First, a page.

All across the United States, city and state governments have increasingly turned to fines and fees to make up for budget shortfalls. This has required a corresponding explosion in police department budgets, creating a perverse cycle where local governments must consistently expand policing in order to continue to pay for policing. Rural America has not escaped this trend, and a new Vera Institute report has found that small and rural counties are now the main drivers of growth in the prison industrial complex. According Vera’s research, the boom in county jails appears to be driven by an increased amount of people who are either held pretrial or warehoused for federal, state, or other municipal authorities.
Several human rights organizations submitted a 31-page complaint to United Nations experts today, alleging that the United States is committing torture and violating the prohibition against racial discrimination by condemning people to death by incarceration through extreme sentences including life and life without possibility of parole (LWOP). The groups, including the Center for Constitutional Rights, the Drop LWOP Coalition and the Abolitionist Law Center, are urging the UN to call for the abolition of all death by incarceration sentences. “Death by incarceration is the devastating consequence of a cruel and racially discriminatory criminal legal system that is designed not to address harm, violence, and its root causes, but to satisfy the political pressure to be tough on crime,” the complaint states.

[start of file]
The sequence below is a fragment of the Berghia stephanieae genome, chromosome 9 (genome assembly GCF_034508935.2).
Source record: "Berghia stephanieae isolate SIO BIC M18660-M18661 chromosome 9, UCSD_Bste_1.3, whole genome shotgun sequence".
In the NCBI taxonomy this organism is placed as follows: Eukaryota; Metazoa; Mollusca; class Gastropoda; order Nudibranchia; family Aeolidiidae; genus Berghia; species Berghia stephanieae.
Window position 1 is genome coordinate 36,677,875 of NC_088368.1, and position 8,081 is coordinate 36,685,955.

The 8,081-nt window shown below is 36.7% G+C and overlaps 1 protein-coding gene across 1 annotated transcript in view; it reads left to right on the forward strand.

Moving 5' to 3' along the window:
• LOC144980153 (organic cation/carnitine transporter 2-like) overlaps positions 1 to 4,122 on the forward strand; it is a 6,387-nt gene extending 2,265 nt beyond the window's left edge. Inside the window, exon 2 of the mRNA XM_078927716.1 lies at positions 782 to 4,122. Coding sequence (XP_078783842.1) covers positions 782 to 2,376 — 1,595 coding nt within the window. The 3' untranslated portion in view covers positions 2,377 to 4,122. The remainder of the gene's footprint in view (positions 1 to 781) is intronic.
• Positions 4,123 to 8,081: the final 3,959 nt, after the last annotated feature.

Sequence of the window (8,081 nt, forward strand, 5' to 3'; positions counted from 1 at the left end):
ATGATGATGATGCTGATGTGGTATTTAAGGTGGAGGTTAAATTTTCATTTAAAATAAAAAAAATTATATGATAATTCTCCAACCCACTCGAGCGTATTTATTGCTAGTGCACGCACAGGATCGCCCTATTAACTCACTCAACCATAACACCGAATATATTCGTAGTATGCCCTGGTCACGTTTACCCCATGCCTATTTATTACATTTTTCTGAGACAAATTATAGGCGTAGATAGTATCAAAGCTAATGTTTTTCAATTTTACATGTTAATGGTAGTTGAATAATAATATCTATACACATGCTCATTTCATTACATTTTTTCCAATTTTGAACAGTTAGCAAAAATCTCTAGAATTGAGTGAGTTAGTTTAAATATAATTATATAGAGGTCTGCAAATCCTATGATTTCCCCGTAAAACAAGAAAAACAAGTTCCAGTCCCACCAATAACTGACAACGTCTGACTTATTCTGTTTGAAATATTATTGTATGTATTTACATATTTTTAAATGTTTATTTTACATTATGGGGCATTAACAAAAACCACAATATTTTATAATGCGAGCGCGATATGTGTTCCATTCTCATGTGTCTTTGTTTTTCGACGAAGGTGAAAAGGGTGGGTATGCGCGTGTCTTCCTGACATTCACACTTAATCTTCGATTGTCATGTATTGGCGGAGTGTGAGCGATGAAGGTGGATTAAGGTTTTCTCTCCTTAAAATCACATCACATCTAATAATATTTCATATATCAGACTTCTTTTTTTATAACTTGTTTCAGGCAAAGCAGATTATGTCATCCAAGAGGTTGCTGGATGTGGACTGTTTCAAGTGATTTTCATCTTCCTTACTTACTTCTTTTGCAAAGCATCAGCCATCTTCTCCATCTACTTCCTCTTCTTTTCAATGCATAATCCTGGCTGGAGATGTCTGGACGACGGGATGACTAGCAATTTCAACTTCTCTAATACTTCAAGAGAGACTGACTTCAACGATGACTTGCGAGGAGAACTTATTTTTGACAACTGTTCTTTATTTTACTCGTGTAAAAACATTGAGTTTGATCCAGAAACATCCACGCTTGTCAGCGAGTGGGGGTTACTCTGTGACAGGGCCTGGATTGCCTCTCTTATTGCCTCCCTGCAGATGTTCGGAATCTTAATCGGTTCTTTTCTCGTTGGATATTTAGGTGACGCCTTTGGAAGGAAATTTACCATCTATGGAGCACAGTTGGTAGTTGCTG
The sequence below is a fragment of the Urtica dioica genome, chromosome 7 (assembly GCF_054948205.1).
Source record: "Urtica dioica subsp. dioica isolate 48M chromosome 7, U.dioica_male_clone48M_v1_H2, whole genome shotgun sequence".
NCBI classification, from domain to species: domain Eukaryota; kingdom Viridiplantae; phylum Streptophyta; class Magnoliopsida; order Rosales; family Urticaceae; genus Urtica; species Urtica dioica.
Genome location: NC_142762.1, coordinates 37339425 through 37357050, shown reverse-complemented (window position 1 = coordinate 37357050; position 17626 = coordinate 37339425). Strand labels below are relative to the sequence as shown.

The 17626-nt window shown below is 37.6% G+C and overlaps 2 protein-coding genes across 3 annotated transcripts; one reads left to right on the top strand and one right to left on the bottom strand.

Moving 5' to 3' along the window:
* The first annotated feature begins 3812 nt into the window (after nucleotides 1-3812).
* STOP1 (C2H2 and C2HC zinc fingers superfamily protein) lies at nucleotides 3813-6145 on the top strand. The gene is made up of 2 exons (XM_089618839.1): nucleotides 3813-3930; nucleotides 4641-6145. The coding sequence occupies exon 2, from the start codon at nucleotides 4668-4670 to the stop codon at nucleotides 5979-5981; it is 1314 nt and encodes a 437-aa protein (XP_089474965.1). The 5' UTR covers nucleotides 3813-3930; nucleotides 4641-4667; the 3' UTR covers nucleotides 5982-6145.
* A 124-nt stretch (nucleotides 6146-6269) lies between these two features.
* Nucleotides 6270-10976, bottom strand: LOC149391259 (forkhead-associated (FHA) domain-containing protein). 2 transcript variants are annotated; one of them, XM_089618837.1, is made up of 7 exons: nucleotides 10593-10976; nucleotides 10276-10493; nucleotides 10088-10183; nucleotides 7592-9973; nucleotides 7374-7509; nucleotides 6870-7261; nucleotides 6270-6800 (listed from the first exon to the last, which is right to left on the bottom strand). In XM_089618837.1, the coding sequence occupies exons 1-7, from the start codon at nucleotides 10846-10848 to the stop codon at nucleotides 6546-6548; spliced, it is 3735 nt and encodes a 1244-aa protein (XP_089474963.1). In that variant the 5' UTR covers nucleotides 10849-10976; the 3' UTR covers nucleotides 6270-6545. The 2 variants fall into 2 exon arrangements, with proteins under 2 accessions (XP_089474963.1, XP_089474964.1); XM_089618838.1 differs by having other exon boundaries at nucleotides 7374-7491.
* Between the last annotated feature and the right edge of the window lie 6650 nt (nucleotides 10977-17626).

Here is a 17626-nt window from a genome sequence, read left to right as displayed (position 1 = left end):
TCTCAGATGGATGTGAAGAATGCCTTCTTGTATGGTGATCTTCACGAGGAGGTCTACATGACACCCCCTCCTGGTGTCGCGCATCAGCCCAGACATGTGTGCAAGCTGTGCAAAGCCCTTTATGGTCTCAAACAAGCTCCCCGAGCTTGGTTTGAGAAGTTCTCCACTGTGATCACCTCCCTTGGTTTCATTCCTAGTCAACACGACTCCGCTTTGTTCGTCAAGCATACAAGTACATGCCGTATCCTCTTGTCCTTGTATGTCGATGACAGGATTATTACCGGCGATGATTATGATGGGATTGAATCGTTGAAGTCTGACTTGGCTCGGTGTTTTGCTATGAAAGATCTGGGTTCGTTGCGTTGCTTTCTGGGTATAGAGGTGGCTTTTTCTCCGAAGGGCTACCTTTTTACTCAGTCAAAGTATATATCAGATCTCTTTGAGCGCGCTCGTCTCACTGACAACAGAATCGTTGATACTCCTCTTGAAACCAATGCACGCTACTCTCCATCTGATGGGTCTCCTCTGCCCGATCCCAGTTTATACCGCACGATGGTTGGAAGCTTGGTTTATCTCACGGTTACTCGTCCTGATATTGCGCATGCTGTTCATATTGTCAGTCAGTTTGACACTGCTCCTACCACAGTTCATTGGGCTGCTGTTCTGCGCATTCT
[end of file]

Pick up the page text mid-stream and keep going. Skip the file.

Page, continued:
Last March, the California Supreme Court ruled that low-income individuals were not to be subject to cash bail, stating that “conditioning freedom solely on whether an arrestee can afford bail is unconstitutional.” This came four months after a widely scrutinized bail reform law subject to a referendum was defeated by California voters in 2020. Other states have moved even further to eliminate cash bail, part of the growing national concern with how a de facto for-profit element of the criminal justice system jails and immiserates people by the millions, the vast majority of whom have not been convicted of a crime. An Illinois bill from 2021 eliminates cash bail starting in 2023.
Los Angeles, California - In the late spring and summer of 2020, protests for racial justice erupted in response to the police murder of George Floyd. Mobilizations spread throughout the country and continued for months, producing what scholars identified as arguably the largest wave of mass protest in U.S. history. However, as with other surges of popular uprising, the actions died down over time. At that point, critics claimed that protesters made a lot of noise and drew public attention but were unable to translate their discontent into concrete policy gains. When the moment of peak protest passed, these detractors held, the movement disappeared with little to show for its efforts.